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Lawyers duty-bound to support money laundering amendment

Thursday June 27 2019

money laundering

There is no legal service known as “money laundering”. Lawyers who dabble in the laundry of dirty funds do so as criminals. PHOTO | FILE | NATION MEDIA GROUP 

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When I was in law school in 2004, there was immense brouhaha in legal circles about a law proposed by the then-minister for Finance, David Mwiraria, requiring lawyers to collect VAT as well as issue ETR receipts in a bid to curb tax evasion.


This law was condemned by lawyers as an assault on advocate-client privilege, an attempt at turning lawyers into investigators and a threat to the very existence of the legal profession. Ultimately, the courts ruled against lawyers and held that public interest and the protection of tax administration were superior to these concerns.

Fifteen years later, we are being treated to ‘Act Two’ of the legal theatre. This time, the maligned law is an amendment requiring lawyers to report suspicious transactions by their clients. This is, by no means, a radical proposal. In Sub-Saharan Africa, only Kenya and Mozambique do not impose the reporting obligation on lawyers.

Statements by lawyers about this law, like in 2004, are just word salads made of complex legalese and inscrutable Latin designed to bamboozle rather than inform the public.

Let’s untoss the salad and see whether these justifications have merit. Advocate-client privilege is an important device for the protection of Kenyans. However, it is not absolute and has various exemptions. Section 134 of the Evidence Act states that this privilege ceases to exist where communication between a lawyer and his client is made for the furtherance of a crime.


A lawyer is allowed to disclose “any fact observed in the course of his employment showing that any crime or fraud has been committed”. The proposed amendment merely creates a formal disclosure mechanism. In any case, this privilege does not belong to lawyers but clients, who can waive it.


Client confidentiality is routine practice for all professionals. Accountants, for instance, have an even more intimate knowledge of their clients’ finances. Section 30 of the Accountants Act prohibits accountants from disclosing client information that comes to their knowledge. Yet, Section 48 of the Proceeds of Crime and Anti-Money Laundering Act (Pocamla) mandates them to report suspicious transactions by their clients.

Embraced their responsibility

Accountants have embraced their responsibility and lend their considerable expertise to the national Anti-Money Laundering Advisory Board. ICPAK is a supervisory body for the purposes of Pocamla. If lawyers stop obstructing common sense legislation, LSK could become a supervisory body for the purposes of the Act and liaise with the Financial Reporting Centre to process disclosures on their behalf.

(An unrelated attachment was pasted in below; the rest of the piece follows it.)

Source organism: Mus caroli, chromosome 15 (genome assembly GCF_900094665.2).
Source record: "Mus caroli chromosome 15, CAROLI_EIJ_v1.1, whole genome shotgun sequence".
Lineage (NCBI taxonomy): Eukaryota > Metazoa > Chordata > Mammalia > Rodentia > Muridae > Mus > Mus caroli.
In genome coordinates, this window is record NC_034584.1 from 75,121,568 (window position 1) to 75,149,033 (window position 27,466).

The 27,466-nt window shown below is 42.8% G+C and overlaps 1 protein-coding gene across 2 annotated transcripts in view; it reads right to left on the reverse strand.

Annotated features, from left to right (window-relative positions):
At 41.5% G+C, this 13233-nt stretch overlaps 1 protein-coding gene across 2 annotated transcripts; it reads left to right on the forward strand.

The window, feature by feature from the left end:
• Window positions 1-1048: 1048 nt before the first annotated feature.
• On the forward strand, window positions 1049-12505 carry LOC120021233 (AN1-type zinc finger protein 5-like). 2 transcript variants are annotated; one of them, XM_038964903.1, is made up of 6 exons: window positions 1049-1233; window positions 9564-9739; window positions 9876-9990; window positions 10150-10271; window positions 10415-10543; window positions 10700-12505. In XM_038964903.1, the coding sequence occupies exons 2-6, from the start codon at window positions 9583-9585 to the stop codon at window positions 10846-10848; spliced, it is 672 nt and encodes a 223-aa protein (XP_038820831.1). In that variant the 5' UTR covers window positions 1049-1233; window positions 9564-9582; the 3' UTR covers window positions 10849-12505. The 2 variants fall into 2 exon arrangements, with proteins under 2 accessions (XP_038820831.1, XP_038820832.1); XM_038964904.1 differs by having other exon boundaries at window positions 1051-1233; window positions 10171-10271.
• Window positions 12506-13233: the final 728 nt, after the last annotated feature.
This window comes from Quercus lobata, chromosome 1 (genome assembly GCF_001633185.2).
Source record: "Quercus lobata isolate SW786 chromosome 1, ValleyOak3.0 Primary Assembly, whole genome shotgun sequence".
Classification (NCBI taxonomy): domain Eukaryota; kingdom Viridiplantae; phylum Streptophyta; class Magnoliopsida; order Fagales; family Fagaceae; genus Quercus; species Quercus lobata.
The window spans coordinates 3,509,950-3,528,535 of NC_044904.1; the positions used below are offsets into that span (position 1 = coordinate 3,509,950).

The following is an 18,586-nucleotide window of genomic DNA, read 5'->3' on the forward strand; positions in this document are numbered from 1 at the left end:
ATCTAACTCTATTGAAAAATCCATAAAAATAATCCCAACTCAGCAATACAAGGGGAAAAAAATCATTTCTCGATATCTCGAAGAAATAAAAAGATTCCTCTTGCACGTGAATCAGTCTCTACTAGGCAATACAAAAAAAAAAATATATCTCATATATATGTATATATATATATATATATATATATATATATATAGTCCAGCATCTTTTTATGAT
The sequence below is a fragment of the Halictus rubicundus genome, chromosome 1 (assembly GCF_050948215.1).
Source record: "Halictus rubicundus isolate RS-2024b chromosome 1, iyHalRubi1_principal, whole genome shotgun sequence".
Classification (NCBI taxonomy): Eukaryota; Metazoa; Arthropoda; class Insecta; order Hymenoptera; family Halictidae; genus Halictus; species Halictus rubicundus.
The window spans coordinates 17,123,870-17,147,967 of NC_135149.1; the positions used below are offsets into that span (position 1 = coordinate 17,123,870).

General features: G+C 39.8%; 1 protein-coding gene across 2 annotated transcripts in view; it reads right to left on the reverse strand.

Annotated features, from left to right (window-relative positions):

The assertion that the legal profession faces a mortal danger if lawyers are brought under Pocamla is baseless prognostication. Prophecy is generally a poor substitute for experience. Would the profession die if every client waived privilege? What powers of clairvoyance have lawyers used to decide that clients will not waive privilege?


Legal professions have not ceased to exist in the numerous countries where similar laws have been passed. The only people who have faced difficulties are criminals.

There is no legal service known as “money laundering”. Lawyers who dabble in the laundry of dirty funds do so as criminals. And those who use their chambers as extensions of the criminal underworld are the greatest threat to the profession. Asserting otherwise is as ridiculous as a doctor who peddles cocaine insisting his customers are his patients, their relationship is confidential and his prosecution an illegal assault on the practice of medicine.

As for turning lawyers into investigators, all of us have the civic duty to report crimes we witness being committed. Even if lawyers had the absolute right (which they don’t) not to report crimes, such privilege would have to be dismantled.

Ultimately, it is not about maxims, doctrines or winning arguments but achieving results in the fight against corruption. Lawyers need to join the rest of the country in this fight.

Mr Kuria specialises in the prevention, detection and disruption of complex transnational financial crime. [email protected]